The Vermont Fair Employment Practices Act prohibits discrimination in employment against a qualified individual with a physical or mental disability (VT Stat. Tit. 21 Sec. 495 et seq.). The Act also prohibits discrimination against any employee or prospective employee on the basis of a positive human immunodeficiency virus (HIV)-related test result and prohibits requesting or requiring an HIV test as a condition of employment. Individuals with other diseases are protected from discrimination if they meet the statutory definition of being a qualified individual with a disability. The Act covers all public and private employers in the state, including employment agencies and labor unions.
Individual with a disability. An “individual with a disability” is a person who has a physical or mental impairment that substantially limits one or more major life activities or has a record of such an impairment or is regarded by others as having such an impairment.
Impairment. An “impairment” is defined to include any physical condition that affects a body system (e.g., respiratory, digestive, reproductive) or any mental or psychological disorder, such as mental retardation or mental illness, and specific learning disabilities. Specifically included within the definition of physical or mental impairment are the following: cerebral palsy, muscular dystrophy, multiple sclerosis, cancer, heart disease, diabetes, emotional and mental illnesses, drug addiction, and alcoholism. In the case of substance abuse, however, an individual engaged in current, active drug abuse that inhibits job performance or presents a safety threat in the workplace is not considered a qualified individual with a disability.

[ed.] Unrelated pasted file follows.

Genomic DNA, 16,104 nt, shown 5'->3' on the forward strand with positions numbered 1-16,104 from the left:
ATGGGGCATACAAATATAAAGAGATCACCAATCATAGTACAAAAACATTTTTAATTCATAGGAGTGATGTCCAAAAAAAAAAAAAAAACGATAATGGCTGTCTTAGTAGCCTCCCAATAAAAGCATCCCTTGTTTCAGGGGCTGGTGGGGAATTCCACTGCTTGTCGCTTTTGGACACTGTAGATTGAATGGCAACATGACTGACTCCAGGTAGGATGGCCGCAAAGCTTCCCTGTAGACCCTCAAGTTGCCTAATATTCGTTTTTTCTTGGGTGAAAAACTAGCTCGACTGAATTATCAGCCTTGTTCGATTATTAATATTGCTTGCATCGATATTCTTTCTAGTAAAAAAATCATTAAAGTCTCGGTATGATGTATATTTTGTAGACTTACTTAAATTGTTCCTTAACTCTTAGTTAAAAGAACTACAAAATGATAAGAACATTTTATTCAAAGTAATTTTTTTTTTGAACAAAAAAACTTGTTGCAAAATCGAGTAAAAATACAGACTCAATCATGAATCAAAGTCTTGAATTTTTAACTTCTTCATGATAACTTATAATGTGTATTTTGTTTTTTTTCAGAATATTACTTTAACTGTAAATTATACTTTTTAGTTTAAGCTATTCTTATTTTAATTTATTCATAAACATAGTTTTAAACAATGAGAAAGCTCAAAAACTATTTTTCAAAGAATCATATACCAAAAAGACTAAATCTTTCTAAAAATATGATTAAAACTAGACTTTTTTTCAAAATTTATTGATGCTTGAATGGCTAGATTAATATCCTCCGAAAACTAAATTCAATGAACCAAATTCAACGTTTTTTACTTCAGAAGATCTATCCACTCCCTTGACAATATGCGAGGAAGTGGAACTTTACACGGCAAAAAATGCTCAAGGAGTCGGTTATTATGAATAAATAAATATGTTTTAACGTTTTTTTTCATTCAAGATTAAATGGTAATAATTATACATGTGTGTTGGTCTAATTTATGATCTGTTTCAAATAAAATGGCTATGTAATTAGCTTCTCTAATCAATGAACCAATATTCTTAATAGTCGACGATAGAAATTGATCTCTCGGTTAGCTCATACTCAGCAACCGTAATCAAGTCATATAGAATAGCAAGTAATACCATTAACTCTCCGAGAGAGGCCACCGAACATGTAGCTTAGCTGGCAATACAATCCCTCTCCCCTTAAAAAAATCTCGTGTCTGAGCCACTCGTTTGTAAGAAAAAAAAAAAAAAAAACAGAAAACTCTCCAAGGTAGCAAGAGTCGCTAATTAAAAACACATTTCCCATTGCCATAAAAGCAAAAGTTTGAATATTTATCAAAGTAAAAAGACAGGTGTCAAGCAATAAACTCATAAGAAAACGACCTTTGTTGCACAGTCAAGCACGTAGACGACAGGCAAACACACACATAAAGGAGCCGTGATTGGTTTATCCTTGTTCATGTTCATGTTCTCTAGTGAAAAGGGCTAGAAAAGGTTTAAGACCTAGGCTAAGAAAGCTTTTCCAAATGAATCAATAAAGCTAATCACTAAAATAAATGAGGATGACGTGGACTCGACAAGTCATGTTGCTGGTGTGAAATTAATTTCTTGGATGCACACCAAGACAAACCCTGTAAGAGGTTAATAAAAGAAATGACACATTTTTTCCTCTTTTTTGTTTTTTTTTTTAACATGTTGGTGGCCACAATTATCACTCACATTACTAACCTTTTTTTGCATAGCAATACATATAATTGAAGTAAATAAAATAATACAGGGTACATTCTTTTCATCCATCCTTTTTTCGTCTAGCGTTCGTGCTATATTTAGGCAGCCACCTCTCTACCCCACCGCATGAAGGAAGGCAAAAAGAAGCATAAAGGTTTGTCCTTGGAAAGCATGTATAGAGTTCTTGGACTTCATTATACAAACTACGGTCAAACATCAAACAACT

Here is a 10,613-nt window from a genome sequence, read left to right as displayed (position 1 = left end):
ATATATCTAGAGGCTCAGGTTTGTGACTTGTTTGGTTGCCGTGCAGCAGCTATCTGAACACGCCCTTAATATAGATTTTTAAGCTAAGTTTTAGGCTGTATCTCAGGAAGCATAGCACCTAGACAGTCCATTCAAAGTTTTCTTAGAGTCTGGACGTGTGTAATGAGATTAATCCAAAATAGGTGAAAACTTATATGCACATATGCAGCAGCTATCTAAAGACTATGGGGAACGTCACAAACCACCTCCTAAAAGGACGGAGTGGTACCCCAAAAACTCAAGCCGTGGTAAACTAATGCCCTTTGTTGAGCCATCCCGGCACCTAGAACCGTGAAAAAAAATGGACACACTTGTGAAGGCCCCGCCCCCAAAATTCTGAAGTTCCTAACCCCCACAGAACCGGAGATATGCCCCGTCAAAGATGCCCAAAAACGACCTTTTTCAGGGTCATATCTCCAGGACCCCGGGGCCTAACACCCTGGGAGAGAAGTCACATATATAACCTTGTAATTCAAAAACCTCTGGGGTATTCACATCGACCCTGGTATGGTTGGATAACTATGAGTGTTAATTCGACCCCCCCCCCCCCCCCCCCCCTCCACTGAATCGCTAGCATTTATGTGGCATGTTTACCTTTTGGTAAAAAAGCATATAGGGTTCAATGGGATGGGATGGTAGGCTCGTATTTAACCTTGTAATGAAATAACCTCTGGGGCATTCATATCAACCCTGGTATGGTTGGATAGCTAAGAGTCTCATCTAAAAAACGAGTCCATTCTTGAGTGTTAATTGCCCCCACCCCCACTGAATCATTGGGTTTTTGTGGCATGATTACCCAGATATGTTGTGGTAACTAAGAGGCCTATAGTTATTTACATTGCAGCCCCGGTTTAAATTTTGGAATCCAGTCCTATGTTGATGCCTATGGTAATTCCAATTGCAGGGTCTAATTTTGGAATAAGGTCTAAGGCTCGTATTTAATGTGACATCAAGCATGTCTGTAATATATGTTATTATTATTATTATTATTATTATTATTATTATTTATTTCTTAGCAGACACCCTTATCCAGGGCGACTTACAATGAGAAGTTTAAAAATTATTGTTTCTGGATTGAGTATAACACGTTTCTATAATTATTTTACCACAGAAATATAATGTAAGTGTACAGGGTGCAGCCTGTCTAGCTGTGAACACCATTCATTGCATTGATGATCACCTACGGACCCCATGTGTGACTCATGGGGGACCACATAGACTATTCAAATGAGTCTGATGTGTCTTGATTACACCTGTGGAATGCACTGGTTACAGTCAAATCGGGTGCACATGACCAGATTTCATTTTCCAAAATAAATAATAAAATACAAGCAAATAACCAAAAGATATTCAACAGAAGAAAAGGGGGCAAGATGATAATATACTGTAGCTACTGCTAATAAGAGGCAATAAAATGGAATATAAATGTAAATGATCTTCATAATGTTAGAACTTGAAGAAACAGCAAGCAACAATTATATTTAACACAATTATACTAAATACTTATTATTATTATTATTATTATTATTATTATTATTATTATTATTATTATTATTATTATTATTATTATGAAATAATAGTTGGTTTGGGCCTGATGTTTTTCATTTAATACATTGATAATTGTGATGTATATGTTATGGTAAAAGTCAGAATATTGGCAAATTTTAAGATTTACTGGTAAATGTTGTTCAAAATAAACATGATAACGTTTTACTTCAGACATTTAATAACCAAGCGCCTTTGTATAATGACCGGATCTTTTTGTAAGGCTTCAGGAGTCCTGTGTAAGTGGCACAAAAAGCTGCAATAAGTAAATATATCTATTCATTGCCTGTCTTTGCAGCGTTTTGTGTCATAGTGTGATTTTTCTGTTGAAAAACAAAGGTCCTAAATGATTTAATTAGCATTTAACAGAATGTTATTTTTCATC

Substantially limits. "Substantially limits" refers to the degree that the impairment affects an individual's employability. An individual with a disability who is likely to experience difficulty in securing, retaining, or advancing in employment would be considered substantially limited (